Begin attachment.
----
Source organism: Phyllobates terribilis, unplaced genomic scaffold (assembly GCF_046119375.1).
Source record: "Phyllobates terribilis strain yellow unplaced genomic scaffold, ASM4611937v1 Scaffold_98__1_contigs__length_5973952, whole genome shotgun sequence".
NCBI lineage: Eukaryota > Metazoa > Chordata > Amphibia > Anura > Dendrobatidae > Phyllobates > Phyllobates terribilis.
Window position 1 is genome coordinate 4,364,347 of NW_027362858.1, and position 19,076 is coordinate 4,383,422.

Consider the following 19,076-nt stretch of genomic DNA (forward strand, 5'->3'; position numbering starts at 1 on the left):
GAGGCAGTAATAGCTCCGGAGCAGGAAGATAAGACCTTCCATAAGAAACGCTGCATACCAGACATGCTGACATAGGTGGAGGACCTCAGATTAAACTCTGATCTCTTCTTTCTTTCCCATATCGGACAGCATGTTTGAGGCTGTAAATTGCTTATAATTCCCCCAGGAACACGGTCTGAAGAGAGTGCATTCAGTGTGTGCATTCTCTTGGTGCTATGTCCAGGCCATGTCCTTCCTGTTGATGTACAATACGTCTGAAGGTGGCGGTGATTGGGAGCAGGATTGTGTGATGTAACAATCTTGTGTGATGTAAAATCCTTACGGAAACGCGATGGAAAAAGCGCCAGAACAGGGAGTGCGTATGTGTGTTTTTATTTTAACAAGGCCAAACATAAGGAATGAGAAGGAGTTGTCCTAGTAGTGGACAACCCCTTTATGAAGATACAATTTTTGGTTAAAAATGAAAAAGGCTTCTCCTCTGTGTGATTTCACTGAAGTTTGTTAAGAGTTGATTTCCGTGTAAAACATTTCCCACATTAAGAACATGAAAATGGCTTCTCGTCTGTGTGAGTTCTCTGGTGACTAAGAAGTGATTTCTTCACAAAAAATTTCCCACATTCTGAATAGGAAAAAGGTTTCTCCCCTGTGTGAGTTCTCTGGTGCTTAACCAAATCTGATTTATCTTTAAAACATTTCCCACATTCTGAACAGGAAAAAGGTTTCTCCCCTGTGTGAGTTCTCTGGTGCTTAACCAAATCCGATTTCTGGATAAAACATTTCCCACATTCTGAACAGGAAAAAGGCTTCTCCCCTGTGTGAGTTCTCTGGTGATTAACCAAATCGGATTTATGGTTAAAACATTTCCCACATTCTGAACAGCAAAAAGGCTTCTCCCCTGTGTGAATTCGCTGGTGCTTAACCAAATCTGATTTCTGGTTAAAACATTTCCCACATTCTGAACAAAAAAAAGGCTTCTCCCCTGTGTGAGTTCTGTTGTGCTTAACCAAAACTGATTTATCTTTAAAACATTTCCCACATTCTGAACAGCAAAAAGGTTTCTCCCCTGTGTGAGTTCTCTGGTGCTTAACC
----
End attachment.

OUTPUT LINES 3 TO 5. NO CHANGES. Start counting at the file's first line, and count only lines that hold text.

NCBI lineage: Eukaryota > Metazoa > Chordata > Amphibia > Anura > Dendrobatidae > Phyllobates > Phyllobates terribilis.
Window position 1 is genome coordinate 4,364,347 of NW_027362858.1, and position 19,076 is coordinate 4,383,422.

Consider the following 19,076-nt stretch of genomic DNA (forward strand, 5'->3'; position numbering starts at 1 on the left):